Posted in Answers & Advice

Cover Letter Tips from “A Guy Who May Have Read Your MFA Application”

Things that matter in the cover letter (from Inside Higher Ed)

Keep it brief, good-naturedly professional, and applicable. Our “how to apply” info says to describe what you want out of an MFA program, why this program sounds appealing, and your interest in teaching freshman-level English. This could be accomplished in a single page, one brief paragraph per topic. What you’re showing is whether you can follow directions, can be concise but detailed, as well as meaningful, personable, genuine, and informed.

Applicants still fret on the message boards if it’s meant to be a business letter, a personal narrative, or some kind of statement of purpose or aesthetics. Whatever mode you use it might be better if you didn’t:

  • Use the cover letter to tell disjointed, rambling stories
  • Misspell words (including my name) or use bad grammar
  • Admit to rabid hatreds of things I might hold dear (eg, voting rights, social justice)
  • Tell me what my town, uni, and program are like, based on Googled info
  • Make a list of all the famous visitors you can’t wait to learn from and tack my name on the end. Also: Check if all those people are still alive
  • Accidentally leave in other universities’ names: Dear Esteemed Faculty of Brown University, I sure would like to come to Iowa City and study with you, Oronte, on the Gulf Coast, since skiing in the crisp cold air at high elevations really inspires me….
  • Commit one of the worst sins of correspondence: “Dear Oronte Churm.” I’ll read an app that starts this way, but afterward I give the applicant’s name to Interpol for investigation. Anyone pretending to be Ed McMahon is obviously up to something nefarious…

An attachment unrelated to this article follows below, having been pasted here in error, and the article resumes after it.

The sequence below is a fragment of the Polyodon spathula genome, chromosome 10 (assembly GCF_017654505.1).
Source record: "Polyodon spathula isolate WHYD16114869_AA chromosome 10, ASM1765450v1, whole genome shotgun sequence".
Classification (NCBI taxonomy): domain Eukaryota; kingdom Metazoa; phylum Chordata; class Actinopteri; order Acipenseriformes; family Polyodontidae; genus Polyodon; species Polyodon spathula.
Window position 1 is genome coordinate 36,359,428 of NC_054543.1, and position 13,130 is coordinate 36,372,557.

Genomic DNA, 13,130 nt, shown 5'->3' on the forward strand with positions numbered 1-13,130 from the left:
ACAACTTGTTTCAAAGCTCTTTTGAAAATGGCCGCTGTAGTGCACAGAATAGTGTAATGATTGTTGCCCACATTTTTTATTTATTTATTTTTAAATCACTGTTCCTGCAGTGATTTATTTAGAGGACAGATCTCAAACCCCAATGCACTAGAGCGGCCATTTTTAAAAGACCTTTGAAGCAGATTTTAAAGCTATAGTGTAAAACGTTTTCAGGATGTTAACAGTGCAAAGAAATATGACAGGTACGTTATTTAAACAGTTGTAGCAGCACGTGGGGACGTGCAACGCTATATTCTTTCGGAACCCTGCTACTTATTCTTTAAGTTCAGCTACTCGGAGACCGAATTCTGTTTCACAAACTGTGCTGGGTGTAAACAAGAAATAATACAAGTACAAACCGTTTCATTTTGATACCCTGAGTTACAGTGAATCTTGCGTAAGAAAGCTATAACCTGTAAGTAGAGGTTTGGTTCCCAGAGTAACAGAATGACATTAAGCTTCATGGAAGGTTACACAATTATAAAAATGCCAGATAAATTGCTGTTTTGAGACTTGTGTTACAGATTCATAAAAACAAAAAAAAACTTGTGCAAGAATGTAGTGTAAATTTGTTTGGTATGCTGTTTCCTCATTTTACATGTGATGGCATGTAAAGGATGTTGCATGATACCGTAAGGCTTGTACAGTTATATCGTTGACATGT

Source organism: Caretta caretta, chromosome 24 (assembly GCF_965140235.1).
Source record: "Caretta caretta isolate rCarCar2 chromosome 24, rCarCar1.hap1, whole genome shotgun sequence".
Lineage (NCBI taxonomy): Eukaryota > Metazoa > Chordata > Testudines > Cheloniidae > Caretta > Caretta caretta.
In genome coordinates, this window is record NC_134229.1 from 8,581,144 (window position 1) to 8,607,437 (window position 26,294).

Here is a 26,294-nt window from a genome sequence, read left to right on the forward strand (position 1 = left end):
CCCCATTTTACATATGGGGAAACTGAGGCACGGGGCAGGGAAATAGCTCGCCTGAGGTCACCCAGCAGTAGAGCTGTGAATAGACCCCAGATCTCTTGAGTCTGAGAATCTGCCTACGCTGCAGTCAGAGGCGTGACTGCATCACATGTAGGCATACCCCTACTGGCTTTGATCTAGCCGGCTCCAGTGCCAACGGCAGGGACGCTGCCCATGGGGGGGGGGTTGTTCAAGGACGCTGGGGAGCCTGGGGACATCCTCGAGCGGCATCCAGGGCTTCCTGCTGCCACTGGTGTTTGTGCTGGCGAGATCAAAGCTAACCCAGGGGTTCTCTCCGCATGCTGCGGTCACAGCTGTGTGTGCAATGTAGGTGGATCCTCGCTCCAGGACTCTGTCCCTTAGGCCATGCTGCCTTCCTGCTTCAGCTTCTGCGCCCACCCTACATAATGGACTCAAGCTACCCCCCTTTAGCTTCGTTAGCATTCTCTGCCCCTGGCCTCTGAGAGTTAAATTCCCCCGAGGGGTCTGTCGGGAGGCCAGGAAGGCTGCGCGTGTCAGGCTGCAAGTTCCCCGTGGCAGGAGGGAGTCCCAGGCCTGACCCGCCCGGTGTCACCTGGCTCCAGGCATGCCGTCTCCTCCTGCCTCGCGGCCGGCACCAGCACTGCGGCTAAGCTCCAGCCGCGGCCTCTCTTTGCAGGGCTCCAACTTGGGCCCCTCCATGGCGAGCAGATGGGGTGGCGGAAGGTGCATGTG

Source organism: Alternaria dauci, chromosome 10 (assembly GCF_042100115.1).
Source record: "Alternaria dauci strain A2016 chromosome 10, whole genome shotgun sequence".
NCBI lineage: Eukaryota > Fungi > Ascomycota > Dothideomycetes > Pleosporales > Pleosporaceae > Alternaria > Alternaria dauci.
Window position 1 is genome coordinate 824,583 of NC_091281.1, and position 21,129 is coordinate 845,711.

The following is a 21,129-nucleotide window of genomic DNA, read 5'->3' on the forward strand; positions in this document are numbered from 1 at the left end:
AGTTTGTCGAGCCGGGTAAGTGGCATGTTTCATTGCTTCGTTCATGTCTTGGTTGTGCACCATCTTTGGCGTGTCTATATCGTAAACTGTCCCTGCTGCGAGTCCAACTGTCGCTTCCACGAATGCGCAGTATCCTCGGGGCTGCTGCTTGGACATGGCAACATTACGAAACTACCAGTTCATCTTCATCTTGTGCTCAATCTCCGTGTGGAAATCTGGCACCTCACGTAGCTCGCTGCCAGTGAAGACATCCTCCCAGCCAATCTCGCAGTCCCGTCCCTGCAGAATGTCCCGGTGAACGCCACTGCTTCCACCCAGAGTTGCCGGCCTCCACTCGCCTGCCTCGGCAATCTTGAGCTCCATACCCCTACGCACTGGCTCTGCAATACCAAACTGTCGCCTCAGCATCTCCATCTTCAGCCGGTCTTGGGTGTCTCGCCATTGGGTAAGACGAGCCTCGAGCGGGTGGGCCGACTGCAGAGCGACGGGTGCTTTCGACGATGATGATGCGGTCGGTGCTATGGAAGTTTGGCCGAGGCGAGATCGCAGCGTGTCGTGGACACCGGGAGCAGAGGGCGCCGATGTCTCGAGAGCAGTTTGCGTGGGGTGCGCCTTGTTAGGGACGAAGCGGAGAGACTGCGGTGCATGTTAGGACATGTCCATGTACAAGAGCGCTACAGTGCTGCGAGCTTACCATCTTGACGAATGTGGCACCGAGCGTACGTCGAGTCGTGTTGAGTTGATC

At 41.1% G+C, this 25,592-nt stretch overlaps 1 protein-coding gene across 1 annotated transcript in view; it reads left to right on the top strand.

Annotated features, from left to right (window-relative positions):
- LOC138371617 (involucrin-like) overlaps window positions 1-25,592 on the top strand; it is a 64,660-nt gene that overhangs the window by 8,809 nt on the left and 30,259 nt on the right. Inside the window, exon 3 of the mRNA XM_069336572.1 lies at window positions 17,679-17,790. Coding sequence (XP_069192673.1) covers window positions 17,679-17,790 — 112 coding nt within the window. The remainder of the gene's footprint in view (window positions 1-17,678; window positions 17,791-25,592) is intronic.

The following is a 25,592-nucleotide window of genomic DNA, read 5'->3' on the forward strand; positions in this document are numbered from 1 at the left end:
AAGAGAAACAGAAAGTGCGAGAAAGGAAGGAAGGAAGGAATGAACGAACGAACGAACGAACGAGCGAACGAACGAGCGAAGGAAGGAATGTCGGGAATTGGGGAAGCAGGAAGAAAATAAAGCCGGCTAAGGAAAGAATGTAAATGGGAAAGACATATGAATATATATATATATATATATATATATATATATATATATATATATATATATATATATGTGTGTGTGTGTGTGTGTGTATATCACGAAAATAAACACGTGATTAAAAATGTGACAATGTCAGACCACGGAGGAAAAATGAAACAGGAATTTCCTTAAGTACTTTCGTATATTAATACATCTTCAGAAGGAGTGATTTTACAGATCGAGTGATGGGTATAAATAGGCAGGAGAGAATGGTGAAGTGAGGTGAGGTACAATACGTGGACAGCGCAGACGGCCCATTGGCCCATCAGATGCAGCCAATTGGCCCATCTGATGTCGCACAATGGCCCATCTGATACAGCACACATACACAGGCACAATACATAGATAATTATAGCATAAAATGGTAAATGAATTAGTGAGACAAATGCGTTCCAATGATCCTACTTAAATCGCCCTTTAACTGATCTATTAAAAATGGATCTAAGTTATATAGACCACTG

It might be better if you did:

  • Say that you like to read. A lot. And mean it. You’ll be asked to read a lot and to have responses based something more than personal likes or dislikes. By all means enthuse about who you do like—Ben Lerner and Jane Austen—but show you’re aware there are other things you haven’t gotten to, and that you look forward to filling in the gap
  • Know the program you’re applying to well enough so that you know the effect that “Elmore Leonard is the greatest artist who ever lived” will have on listeners
  • Believe in process, revision, and input from others. If you know how to do it all yourself, you don’t need a program, and you won’t hear or believe constructive criticism
  • Indicate you’ll try your best to be helpful to peers. Good literary citizenship is a must for this stage of your education; if you don’t believe in it, there are other paths, such as riding the rails with Kerouac and Vollmann
  • Sound confident but don’t slip into bluster or arrogance. Fact is, your peers will be talented and smart too, and if the eternal cosmic workshop teaches us nothing else, it’s that everybody has good writing days and bad writing days
  • Familiarize yourself with probable outcomes of earning an MFA in creative writing. The applicant who says he intends to publish his thesis as a book before graduation, immediately land a tenure-track job at a top uni, then dump it quickly in favor of  getting rich and famous (“somewhat famous,” someone once told me), may be placing too great an expectation on his program
  • Relax. While, “My hopeful heart smears like pate on the crackers of my spine at the thought of attending your fine institution,” has a certain charm, it makes me think of a Nabokov-loving friend’s comment: You can always count on a desperate applicant for a fancy prose style
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